I wish that death was a celebration of a life well-lived, instead of the mournful process that it is. Somehow, I wish I could feel joy and gratitude when someone passes, rather than the infinite sadness and loss that is typical. My Great Aunt Shirley passed away on Monday, after a two-year battle with stomach cancer. She was 86 and lived a long, often-hard life.
At 86 years old and as sick as she was, her passing was definitely in the natural order of things and it’s certainly not a tragedy by any means. But she was my last biological link to my maternal grandmother (who died long before I was born) and while my grandfather re-married and his second wife of over 25 years is most certainly my beloved Grandma, Aunt Shirley took on the role of a second grandmother and so this isn’t just the loss of some obscure relative. This hurts.
I’m starting to understand the appeal of religions that tote the belief in an afterlife or reincarnation or some variation thereof. It’s a comforting thought, certainly, only I’m having trouble really, truly buying into it all. I was raised Jewish by way of Buddism, Sufism and Quakerism and therefore, don’t really believe in much of anything other than science and nature. But a part of me wants to believe, so so badly. I find myself wishing that yes, Aunt Shirley is finally reunited with her beloved sister and all those in our family who have already passed on but deep down, I struggle with putting true faith into that idea.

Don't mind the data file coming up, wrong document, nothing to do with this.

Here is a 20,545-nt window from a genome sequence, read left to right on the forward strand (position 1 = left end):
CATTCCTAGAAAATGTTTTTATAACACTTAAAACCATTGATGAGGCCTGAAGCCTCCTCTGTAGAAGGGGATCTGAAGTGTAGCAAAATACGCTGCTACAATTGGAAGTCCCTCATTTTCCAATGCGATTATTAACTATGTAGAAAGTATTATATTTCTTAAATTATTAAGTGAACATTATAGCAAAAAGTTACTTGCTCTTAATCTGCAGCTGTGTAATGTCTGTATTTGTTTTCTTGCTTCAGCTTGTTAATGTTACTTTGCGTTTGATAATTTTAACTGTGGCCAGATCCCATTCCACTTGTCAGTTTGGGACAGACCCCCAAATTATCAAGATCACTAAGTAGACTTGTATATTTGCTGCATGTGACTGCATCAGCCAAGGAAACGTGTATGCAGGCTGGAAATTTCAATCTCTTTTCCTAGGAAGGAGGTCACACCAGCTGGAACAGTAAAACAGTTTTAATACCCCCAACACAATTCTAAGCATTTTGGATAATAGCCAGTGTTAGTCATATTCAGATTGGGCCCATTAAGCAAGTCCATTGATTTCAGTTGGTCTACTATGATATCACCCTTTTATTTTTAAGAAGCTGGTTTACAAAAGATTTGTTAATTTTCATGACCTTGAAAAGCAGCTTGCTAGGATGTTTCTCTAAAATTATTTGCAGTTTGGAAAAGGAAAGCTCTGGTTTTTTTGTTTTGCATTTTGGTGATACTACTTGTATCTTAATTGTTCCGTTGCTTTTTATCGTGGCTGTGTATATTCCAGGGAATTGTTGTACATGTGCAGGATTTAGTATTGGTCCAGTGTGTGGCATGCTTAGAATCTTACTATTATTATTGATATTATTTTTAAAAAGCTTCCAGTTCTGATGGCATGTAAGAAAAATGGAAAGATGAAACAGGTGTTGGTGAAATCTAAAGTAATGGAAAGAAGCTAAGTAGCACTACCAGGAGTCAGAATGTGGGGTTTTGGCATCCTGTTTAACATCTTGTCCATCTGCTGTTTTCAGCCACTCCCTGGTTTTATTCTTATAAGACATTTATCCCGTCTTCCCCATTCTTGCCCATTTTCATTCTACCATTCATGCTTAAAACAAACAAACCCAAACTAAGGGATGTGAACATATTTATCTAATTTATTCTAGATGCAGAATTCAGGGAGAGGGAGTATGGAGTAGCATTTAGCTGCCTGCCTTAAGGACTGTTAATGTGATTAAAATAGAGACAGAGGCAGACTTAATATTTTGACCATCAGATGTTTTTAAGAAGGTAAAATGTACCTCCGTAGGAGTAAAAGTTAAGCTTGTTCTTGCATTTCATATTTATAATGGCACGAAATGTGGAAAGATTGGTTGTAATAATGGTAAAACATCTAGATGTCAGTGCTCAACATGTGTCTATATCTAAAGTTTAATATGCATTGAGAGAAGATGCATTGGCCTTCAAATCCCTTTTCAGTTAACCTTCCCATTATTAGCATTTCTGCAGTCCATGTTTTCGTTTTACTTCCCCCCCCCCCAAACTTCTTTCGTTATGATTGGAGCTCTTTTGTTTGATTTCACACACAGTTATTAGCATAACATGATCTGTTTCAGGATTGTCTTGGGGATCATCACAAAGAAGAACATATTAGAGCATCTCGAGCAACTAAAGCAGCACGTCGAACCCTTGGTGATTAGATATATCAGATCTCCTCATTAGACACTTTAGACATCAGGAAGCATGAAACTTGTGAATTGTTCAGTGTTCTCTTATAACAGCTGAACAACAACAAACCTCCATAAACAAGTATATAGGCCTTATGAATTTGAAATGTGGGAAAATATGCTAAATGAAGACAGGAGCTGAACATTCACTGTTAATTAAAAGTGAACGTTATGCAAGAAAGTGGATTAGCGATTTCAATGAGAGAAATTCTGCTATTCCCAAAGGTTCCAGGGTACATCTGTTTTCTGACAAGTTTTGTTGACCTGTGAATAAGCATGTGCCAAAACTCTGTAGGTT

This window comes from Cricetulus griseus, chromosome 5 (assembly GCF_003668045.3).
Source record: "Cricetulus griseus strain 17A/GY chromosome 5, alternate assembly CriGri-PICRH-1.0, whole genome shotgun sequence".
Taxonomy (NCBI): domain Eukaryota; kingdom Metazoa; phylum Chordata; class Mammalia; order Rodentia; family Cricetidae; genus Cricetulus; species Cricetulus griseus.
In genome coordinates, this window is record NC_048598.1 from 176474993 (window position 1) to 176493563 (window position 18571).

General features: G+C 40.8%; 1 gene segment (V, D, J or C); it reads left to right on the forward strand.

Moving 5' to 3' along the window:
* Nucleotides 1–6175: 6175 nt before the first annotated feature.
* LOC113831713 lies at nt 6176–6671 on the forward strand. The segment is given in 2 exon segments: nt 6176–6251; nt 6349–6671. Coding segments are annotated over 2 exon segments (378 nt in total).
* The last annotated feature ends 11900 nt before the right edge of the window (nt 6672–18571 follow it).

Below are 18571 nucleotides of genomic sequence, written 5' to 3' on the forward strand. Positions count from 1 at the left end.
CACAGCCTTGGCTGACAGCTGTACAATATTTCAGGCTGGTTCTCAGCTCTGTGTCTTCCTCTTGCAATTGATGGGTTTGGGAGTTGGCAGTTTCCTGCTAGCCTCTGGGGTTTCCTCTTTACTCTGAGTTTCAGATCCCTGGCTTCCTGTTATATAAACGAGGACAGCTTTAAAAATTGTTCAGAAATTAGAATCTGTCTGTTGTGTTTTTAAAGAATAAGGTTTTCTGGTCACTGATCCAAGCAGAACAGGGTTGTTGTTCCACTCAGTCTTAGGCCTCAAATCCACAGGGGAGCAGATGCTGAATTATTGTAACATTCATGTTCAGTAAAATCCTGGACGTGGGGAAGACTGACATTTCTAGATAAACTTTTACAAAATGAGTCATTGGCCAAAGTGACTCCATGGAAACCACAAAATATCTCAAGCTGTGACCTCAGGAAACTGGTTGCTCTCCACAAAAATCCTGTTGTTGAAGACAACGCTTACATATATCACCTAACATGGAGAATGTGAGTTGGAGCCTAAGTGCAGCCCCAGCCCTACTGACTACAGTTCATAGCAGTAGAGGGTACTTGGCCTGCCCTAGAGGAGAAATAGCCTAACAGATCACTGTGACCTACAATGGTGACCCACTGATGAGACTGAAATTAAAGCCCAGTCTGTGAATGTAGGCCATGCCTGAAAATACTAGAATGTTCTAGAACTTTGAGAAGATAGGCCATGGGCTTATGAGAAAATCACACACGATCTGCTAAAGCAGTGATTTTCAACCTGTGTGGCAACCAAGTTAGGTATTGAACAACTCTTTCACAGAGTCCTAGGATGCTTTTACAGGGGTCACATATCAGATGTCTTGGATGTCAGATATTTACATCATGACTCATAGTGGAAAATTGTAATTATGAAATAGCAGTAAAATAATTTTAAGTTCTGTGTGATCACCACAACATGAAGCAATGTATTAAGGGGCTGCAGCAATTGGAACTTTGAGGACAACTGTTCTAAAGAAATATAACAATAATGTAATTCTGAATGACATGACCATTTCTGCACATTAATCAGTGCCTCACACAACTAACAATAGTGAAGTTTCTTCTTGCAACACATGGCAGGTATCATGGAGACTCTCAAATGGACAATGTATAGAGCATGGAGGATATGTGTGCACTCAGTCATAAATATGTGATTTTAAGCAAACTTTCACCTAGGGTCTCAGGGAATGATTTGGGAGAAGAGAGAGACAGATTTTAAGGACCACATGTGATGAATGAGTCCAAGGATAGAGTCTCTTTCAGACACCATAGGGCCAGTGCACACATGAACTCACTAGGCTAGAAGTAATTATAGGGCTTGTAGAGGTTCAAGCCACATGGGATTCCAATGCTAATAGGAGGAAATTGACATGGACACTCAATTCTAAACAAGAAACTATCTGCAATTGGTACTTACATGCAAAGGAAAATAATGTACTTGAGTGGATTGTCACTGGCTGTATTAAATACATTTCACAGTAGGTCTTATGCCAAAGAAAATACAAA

So, instead, I wish that death was a celebration of life. I wish our culture revered death instead of reviled it. Perhaps, instead of being immobilized by the painful finality of loss, we could somehow manage to find beauty and glory in the final journey of our lives.
Until I find a way to do that, I’ll just be sitting here, contemplating the life and times of my dear, crazy Great Aunt Shirley.